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Schrödinger’s Cat and the Drama Triangle
When you just can't tell if someone is your persecutor or savior
Desperation Is Off-putting
First, this woman tried six different times to try to get Holly to promise the job at that moment. This shows desperation and idolatry. I say idolatry because when you think that one particular person is where your money will come from, you clearly aren’t trusting that God can provide money in other ways, through other avenues. And, of course, if there is a lack of faith that money can come from other directions, you’re going to become desperate.
Pleading to know if you got the job also shows a lack of faith in herself to get a job elsewhere. I wrote a month ago about how to get a better job from my law of attraction perspective on my other Substack. You want to feel as if you have the job in order to attract it.
Why does that work? Because if you feel as if you don’t have the job, you give off an air of neediness. If you are displaying that you are desperate for a job to a possible employer, you are showing that person that you don’t believe (or have faith in yourself) that you can get any other job out there. It’s like advertising that you aren’t going to be a good employee through implication.
Pleading for Pity
Next the prospective worker started telling Holly why she should feel sorry for her. She mentioned she just got out of an abusive relationship. Hello red flag! 🚩If someone thinks they’re in an abusive relationship, that is a sign that they live in the drama triangle. For one, the abuser is the “persecutor”, and she sees herself as the abuser’s “victim.” The very fact that she brought it up means she still sees the relationship from this perspective. People from outside of the drama triangle would take personal responsibility for how they got into that relationship in the first place.
The prospective worker then discussed how she was a caretaker for years and then took care of her parents who have both recently died. Claiming to be a caretaker by itself may not be a red flag, but in this context it is. Caretaking can fit into the “savior” role in the drama triangle. Many people who would call themselves “caretakers” would do so because they believe the people whom they’re caring for can’t care for themselves. And that could be true in some cases, which is why I won’t call it the big red flag that the abusive relationship was. But this woman was definitely identifying as a “savior” caring for her parents when they needed it.
Both Roles At Once
Between the abusive relationship and the caretaking stories, this woman was showing Holly that she (the prospective worker) can be both a “victim” and a “savior” at the same time. She was claiming to be a “victim” of her “abuser” and a “savior” to her parents. Now that I know about the drama triangle, I am amazed that it seemed to make sense to her to advertise this to a potential employer.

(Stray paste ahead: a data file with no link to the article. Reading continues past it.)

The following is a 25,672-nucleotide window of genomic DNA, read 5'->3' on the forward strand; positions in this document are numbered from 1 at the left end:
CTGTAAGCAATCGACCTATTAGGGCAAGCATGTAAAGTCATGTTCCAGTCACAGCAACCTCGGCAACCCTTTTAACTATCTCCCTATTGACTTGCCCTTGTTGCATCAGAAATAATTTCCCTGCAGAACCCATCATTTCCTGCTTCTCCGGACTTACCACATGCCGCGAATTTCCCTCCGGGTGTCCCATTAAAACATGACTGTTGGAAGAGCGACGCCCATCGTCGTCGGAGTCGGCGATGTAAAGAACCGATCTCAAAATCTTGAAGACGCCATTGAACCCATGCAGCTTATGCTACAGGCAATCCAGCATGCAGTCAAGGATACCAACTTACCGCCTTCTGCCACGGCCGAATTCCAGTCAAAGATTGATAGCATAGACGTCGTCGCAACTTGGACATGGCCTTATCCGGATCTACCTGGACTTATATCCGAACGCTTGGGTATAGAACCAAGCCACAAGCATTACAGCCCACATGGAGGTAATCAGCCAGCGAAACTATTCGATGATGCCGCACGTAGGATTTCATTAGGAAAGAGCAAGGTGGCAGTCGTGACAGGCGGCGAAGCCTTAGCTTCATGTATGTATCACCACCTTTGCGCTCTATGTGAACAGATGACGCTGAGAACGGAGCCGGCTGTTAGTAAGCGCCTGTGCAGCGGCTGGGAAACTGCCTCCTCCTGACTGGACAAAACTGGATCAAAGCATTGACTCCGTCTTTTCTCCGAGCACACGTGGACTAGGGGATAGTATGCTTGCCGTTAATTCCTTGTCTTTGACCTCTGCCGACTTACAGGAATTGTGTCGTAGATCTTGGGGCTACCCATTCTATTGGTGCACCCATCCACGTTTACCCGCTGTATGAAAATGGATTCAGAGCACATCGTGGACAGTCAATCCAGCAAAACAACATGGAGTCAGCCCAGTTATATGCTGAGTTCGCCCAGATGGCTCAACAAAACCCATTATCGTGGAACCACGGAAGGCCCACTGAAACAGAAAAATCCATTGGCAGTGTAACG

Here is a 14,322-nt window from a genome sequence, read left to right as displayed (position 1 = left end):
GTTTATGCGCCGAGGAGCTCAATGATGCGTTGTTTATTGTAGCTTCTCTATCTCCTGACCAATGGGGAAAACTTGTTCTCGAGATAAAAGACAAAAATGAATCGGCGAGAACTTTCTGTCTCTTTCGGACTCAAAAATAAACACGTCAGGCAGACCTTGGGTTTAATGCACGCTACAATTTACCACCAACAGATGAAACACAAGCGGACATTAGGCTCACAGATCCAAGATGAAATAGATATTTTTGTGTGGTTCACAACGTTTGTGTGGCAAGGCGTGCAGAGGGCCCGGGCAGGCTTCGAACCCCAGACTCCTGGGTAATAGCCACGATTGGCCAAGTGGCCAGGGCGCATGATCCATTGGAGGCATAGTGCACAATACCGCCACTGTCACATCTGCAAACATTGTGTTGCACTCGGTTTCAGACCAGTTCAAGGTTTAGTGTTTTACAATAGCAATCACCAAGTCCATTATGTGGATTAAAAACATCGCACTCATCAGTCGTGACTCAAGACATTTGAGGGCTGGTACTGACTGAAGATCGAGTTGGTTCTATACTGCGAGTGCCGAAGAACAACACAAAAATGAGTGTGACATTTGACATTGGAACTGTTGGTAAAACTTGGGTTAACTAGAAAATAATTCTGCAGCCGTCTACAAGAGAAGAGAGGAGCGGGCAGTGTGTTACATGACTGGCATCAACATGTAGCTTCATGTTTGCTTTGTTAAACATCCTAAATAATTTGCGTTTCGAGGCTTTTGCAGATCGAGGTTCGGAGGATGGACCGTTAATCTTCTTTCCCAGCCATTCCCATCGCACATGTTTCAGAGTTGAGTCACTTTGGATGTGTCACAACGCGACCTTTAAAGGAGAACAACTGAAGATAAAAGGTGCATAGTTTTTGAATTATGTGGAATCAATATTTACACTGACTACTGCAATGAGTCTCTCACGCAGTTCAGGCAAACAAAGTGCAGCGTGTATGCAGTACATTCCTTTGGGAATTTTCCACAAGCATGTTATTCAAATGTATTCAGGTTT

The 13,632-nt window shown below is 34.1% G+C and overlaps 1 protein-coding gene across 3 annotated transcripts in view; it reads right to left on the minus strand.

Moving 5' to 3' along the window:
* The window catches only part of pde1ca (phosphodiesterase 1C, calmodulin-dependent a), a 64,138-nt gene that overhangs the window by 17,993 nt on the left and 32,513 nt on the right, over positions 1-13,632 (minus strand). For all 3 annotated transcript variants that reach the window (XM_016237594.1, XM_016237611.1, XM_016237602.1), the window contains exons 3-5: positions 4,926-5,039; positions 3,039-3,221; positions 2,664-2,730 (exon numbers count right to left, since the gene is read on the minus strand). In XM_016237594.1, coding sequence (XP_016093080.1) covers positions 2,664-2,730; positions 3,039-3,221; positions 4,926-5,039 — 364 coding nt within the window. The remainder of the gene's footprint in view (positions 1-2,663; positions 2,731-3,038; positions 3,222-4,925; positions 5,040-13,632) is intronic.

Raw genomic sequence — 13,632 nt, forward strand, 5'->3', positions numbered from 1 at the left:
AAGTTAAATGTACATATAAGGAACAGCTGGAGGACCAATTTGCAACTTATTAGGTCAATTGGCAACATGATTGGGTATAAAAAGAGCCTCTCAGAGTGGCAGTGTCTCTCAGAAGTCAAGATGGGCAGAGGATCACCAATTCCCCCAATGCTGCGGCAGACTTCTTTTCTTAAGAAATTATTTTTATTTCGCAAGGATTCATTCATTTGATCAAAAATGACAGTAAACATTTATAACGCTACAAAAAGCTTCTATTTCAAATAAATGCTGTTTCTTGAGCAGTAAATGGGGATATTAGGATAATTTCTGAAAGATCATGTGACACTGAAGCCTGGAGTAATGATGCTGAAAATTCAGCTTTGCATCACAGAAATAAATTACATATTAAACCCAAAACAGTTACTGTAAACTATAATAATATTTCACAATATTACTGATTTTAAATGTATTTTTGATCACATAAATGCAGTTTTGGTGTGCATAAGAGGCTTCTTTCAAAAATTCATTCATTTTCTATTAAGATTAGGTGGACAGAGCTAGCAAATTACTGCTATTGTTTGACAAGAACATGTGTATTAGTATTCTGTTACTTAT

But I understand that it would work as an advertisement to other people also in the Drama Triangle. Employers looking to “save” people with employment would hire someone off of a sob story.
I wanted to write about this particular story because it gets to one of the fascinating aspects of the drama triangle, that people can play both roles at one time, and drastically change the way they view others in a split-second.
Schrodinger's Cat & Quantum Superposition
From wikipedia, “In quantum mechanics, Schrödinger's cat is a thought experiment that illustrates a paradox of quantum superposition. In the thought experiment, a hypothetical cat may be considered simultaneously both alive and dead, while it is unobserved in a closed box, as a result of its fate being linked to a random subatomic event that may or may not occur.”
Basically, the cat is considered both alive and dead until you open the box and observe it. And, so, this woman was looking at Holly trying to figure out if Holly would be her savior or another persecutor who wouldn’t hire her.
This prospective worker, confused about whether or not she would be saved with a new job offer or victimized (by not being hired right away), starts acting as if Holly is both savior and persecutor at the same time.
She tried to make Holly feel guilty about having the money to afford to hire an errand helper. She mentions a friend who cries because she has to go to the office once a week because she can’t afford to pay someone to do the things she doesn’t want to do. A normal person would not attempt to make an employer feel bad about employing people. This is clearly abnormal behavior.
I will also note that if she had friends who feel like such victims (crying over having to work in an office one day a week), this is another major red flag. The Drama Triangle folks stick together and repel each other when they mature. She would have lost a friend like that had she matured by now.
When Holly asked for references at the end, the prospective worker wanted to give them to her right then. She was clearly still looking up to Holly as a “savior” wanting to be hired by her, but also acting pissed as if Holly was a mean “persecutor” for wanting to wait to give her an answer.
When dealing with someone in the Drama Triangle they can shift from one role to another quite quickly, but this was super-fast and I thought it made a superb example. I hope you enjoyed the story and article.
Have you met or dealt with people like this before? Feel free to leave a comment below!
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